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Old 09-21-2008, 02:12 PM   #1
SoApBoX
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Default The basic fundamentals of a game

Hey,

I've been curious about something for a very long time and I needed it answered. What, exactly, makes up a game? What are the elements of a game? I remember reading an article awhile back showing a really in-depth look at how to analyze and create the basis for level designs, but I don't remember where it is. I've made it both a personal and external goal to figure this out because I plan to go into the industry when I'm older(I'm 16 right now).

I'm a level designer working on a 3D Sonic game called Sonic Revolution, which is gaining some popularity but is still in early development. I need to make a first level by October the 1st and I've had awhile to do it, but never could really nail it. I've also tried to figure out some techniques in my head, but they weren't really as effective as I hoped they would be.

Can someone help me out, please? Thank you.
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Old 09-22-2008, 06:30 PM   #2
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Wow, 40 views and no replies >_>
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Old 09-22-2008, 07:12 PM   #3
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Well, to put it simply, that is because I have a hard time understanding what you are saying.
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Old 09-22-2008, 11:23 PM   #4
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I'm not sure if you're asking about level design in particular, or if you're trying to determine the elements of game design in general, or the elements of game development in general. Each topic has a very wide scope.
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Old 10-22-2008, 08:00 PM   #5
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Yeah, sorry, I guess I wasn't very specific there. I'm having a difficult time explaining this, and yeah, I haven't replied to this in over a month. Guess I forgot about it, but let's see if I can put my question better this time...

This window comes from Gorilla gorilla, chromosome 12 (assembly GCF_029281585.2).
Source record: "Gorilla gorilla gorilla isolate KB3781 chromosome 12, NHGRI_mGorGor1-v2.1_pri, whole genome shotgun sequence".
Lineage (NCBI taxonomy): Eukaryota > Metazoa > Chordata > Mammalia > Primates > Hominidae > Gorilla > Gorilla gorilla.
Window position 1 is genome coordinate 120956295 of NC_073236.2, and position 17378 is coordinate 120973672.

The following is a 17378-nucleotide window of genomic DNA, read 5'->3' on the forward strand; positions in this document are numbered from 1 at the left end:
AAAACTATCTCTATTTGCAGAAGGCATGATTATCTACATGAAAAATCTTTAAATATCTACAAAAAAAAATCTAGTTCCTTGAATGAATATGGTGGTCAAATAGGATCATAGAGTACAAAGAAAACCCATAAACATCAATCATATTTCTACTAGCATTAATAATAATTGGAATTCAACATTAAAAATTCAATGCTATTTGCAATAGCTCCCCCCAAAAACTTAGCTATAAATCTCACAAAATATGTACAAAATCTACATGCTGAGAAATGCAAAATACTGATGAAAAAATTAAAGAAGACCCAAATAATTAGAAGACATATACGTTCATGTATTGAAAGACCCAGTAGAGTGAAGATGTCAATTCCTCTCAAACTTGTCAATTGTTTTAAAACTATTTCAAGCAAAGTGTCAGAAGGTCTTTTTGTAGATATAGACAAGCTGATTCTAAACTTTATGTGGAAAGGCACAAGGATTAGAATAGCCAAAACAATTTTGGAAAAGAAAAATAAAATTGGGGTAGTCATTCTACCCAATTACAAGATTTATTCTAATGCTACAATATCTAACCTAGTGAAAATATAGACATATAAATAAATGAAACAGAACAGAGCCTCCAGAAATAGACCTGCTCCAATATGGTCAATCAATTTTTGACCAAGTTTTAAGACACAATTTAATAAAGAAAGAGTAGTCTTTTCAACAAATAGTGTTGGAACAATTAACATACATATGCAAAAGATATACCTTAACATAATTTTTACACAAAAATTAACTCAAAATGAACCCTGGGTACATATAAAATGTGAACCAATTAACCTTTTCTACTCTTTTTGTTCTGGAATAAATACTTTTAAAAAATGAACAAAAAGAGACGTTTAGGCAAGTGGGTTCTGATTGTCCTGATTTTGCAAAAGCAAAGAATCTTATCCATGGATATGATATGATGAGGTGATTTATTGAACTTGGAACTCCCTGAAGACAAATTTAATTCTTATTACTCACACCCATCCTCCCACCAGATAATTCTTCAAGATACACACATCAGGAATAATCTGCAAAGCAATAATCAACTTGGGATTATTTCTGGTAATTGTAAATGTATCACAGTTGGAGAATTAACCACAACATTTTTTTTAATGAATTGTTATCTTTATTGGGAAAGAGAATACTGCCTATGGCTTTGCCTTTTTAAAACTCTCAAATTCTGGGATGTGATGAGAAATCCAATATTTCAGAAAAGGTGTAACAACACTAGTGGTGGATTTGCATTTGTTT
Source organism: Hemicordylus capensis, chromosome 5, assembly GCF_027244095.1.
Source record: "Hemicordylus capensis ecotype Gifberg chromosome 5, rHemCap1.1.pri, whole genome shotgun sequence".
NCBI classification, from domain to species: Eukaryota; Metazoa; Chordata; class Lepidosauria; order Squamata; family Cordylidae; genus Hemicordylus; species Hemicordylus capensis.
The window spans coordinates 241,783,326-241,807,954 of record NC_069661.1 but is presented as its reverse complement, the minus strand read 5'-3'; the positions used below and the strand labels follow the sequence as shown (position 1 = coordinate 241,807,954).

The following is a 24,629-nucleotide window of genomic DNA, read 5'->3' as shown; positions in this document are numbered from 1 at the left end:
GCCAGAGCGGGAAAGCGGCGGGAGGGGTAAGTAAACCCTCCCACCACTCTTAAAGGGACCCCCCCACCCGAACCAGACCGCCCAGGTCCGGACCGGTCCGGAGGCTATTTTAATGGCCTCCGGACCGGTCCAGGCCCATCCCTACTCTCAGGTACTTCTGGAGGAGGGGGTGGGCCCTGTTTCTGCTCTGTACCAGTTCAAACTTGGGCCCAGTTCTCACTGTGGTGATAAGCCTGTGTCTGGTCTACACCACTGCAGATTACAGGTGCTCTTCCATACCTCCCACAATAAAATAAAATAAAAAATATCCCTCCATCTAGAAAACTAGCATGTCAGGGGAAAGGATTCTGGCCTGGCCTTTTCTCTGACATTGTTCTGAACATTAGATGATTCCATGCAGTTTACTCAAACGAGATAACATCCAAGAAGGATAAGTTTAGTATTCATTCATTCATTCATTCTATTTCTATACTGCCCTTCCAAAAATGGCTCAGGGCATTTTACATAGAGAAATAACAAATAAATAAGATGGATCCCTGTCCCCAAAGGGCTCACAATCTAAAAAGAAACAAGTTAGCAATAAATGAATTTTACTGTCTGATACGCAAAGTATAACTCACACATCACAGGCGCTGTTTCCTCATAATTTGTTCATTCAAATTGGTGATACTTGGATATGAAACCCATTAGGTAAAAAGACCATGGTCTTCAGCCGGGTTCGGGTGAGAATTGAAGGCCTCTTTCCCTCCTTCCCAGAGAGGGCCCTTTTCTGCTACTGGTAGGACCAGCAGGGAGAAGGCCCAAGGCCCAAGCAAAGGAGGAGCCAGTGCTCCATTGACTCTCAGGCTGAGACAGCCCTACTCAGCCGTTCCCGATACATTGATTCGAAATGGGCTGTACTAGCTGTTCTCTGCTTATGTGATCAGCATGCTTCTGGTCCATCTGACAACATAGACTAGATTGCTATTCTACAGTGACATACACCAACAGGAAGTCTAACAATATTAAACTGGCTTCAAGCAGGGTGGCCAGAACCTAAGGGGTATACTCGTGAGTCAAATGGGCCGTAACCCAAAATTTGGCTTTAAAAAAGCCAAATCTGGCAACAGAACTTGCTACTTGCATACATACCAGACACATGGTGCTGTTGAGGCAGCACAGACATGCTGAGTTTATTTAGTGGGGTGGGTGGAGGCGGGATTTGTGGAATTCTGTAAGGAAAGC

What makes a video game a video game? They're not like toys where you simply just play with them a little and get a short hitch out of them...games require a goal to reach, obstacles that you must face as you get there and the way you must interact to do so. I guess this goes under the elements of game design in particular, but my problem is trying to make a working formula out of it.

So far, I've come up with a formula, but only take it with a grain of salt because it may confuse you. It consists of "Interaction, Obstacle, Goal". Take for example, Ping Pong. The goal would be getting the dot into the opposite side of the screen, the interaction would be the bar(s) you move up and down and the obstacle would be the other bar moving up and down trying to make you lose. It's not a very sufficient system because it doesn't seem to have a wide and universal way to apply to many other games(or I may just not know how), but it still seems to have a little ground to it, regardless.

I'm dying to find a more well developed formula than mine out there which would explain this in greater detail, and this site seems to be a good target. If I'm still not making any sense, just tell me, but please help me out here

Last edited by SoApBoX : 10-22-2008 at 08:02 PM.
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Old 10-22-2008, 09:14 PM   #6
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http://phillips.personal.nccu.edu.tw/games/nowords.html
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Old 10-23-2008, 12:04 AM   #7
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If you read Raph Koster's book "A Theory of Fun", I believe he compares games to the ability of humans to recognise and manipulate patterns (amoung others).
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Old 10-30-2008, 03:28 PM   #8
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According to "Rules of play", a game is a system in which a player engages in an artificial conflict, defined by rules, that results in a quantifiable outcome.

It really is a great book, I highly suggest you pick it up if you'r interested in game design theology.
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Old 10-31-2008, 08:15 PM   #9
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Thanks, guys. I appreciate the help.

But if I had to pick one book, which one should I really pick? "A Theory of Fun" and "Rules of Play" I've both heard of, but I don't know what one I need to pick.
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Old 11-01-2008, 07:39 PM   #10
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Rules of Play is the first game design book I'm reading and I'm about 100 of 600 pages in. I really can't think of anything negative to say about it but if you do decide to pick it up, be aware of the fact that it is not under any cirumstance a "how to" book.
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